TV journalists don’t get much cooler than Kare11 journalist Jana Shortal. Book lover and, pleasantly, frequent book buyer, Jana has been voted Best TV Newscaster Minneapolis and recently Crush 2014 Female Winner. She took a pause in her busy schedule covering stories to share stories about her favorite books, and what she loves about them.
If I asked why do I love fiction, I can always close my eyes and think of how so many bits in this book made me feel. Not a specific feel, just that. Made. Me. Feel. I gift it often in the hope it does the same for another.
“I remember one morning getting up at dawn. There was such a sense of possibility. You know, that feeling. And I… I remember thinking to myself: So this is the beginning of happiness, this is where it starts. And of course there will always be more…never occurred to me it wasn’t the beginning. It was happiness. It was the moment, right then.”
― Michael Cunningham, The Hours
The Fall of Freddie The Leaf
It’s odd why children choose as they do by this book, I am told and I do recall, was my childhood favorite. A dark reveal as in simplest terms it is a book about death they say. But to me it’s a book about life.. The tapestry of it. Simple yes, but paring down life it is just that. Simply a beginning and an end, filled in between with beauty.
The History Of Love
If you have an ounce of romanticism in your body READ THIS BOOK. I have far too many ounces of said trait so it is the reason why I favor it so. I have three copies of it. The original one I wept the pages brittle to. The second is for all the notes I took in the margins. The third is to look pretty on the bookshelf. That’s how much I love this book.
“Maybe the first time you saw her you were ten. She was standing in the sun scratching her legs. Or tracing letters in the dirt with a stick. Her hair was being pulled. Or she was pulling someone’s hair. And a part of you was drawn to her, and a part of you resisted–wanting to ride off on your bicycle, kick a stone, remain uncomplicated. In the same breath you felt the strength of a man, and a self-pity that made you feel small and hurt. Part of you thought: Please don’t look at me. If you don’t, I can still turn away. And part of you thought: Look at me.”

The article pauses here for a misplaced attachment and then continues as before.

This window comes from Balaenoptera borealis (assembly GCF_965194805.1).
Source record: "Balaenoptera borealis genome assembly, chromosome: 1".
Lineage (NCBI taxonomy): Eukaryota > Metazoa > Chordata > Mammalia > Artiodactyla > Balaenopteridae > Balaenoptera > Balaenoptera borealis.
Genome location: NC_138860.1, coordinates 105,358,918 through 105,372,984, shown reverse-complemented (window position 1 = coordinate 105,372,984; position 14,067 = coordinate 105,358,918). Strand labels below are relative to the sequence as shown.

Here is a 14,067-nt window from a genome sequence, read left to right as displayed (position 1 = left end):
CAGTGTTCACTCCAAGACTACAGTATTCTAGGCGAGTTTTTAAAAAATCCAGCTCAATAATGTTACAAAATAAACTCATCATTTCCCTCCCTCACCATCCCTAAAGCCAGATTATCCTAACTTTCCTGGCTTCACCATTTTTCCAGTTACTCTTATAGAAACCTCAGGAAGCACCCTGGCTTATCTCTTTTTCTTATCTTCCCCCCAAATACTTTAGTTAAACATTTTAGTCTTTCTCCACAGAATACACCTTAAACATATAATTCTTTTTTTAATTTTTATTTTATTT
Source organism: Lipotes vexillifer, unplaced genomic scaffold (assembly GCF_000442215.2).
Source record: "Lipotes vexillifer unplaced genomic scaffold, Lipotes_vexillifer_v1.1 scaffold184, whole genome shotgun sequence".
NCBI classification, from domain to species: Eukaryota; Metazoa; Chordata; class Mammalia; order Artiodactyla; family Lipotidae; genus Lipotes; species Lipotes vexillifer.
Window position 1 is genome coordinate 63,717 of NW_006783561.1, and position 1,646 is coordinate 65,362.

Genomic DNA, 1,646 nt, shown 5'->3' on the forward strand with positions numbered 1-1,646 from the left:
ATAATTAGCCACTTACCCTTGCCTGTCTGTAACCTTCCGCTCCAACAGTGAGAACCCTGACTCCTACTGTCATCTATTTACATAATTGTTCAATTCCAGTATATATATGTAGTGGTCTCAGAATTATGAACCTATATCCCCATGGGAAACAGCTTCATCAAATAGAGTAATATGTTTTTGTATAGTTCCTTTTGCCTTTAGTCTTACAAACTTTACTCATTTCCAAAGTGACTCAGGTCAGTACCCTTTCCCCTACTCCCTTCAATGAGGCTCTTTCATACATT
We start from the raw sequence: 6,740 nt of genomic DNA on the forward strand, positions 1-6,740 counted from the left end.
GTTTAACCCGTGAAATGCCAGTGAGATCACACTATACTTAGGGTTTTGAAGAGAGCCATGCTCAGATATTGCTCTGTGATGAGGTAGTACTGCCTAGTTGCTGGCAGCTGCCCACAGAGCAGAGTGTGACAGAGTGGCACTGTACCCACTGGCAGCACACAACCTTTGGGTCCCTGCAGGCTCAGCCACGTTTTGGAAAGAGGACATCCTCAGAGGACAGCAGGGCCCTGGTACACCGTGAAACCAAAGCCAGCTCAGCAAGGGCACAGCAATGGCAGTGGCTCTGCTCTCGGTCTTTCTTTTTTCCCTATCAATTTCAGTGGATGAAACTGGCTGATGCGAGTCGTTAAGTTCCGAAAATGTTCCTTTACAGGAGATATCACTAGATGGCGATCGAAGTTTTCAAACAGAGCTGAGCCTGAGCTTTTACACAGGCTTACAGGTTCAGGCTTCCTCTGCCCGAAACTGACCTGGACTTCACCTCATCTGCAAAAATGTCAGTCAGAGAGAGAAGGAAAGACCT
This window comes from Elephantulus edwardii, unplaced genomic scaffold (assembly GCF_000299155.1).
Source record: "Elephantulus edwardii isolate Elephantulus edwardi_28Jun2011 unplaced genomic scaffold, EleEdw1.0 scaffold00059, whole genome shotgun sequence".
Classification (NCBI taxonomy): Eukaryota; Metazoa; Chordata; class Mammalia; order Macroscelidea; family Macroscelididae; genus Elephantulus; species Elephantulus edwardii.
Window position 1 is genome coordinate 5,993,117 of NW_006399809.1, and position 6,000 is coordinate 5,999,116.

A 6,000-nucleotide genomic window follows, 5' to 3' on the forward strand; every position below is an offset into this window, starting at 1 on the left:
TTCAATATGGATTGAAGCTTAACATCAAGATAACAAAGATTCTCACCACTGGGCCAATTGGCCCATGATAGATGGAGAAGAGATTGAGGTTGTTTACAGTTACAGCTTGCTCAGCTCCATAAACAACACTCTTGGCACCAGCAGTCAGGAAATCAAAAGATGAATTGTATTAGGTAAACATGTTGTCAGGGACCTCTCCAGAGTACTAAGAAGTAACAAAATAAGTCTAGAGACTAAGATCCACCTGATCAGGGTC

― Nicole Krauss, The History of Love
We Need To Talk About Kevin
This book absolutely stopped me in my tracks. One, Lionel Shriver can write like no other. Two, it should be required in this day and age to read as it puts in the shoes of the “other” family. See it from that side. As pain lives on both ends of tragedy.
“In a country that doesn’t discriminate between fame and infamy, the latter presents itself as plainly more achievable.”
― Lionel Shriver, We Need to Talk About Kevin
Two Kisses For Maddy
It’s way to cliche to say this book is the “good” coming from the tragic circumstances that made it come to be. Because what it is to me is all of the in between of that. It’s an honest unfolding of what happens when life stops, kicks you in the face, blindfolds you and says START OVER. This is love. Love in its purest form.
A Room of One’s Own
My college roommate gave me this book.
I thought of it, at the time, as the kind of book one woman gives another as they both are about to set foot into the “real world.”
And then I read it, years later.
It’s impact often I still draw upon for strength in writing.
“Women and fiction remain, so far as I am concerned, unsolved problems.”
― Virginia Woolf, A Room of One’s Own
I’m well aware that “everyone” loves this book so you don’t need me to tell you it’s good.
But I’m not suggesting this book for everyone, I’m suggesting it to the handful of you that don’t know this truth: It’s good.
Written On The Body
To say I enjoyed reading this isn’t the whole truth. It was difficult because I think this writer has a way of really crashing into her reader. Making her take a better look at relationships past or present in a very real and raw way. Having said that, I wanted to write her a thank you letter after reading it.
“There is no discovery without risk and what you risk reveals what you value.”
― Jeanette Winterson, Written on the Body
The Liars’ Club
I love the honesty of Mary Karr. It is the baseline for all of her work but in this book in particular is shows up in a big way. Real life isn’t a pretty story. This is a beautifully written book about her real life.
The Anthropology of An American Girl
If you are a woman. If you know a woman. Read this. (pretty good sell eh?)
It’s powerful in it’s tale but woven with real truths to be taken to heart.
Something about a man who can tell the story of his first love, a stage lit by the ghost light, in such an earnest way is special. Frank Rich does just that.
Five Days At Memorial
As a journalist there are times when I wonder, mid-story, how I can manage the emotions.
In this work that is done to a degree I cannot fathom.
We know “Katrina” as an event with a name.
That storm, took lives. This book, tells just a part of that story and it is incredible.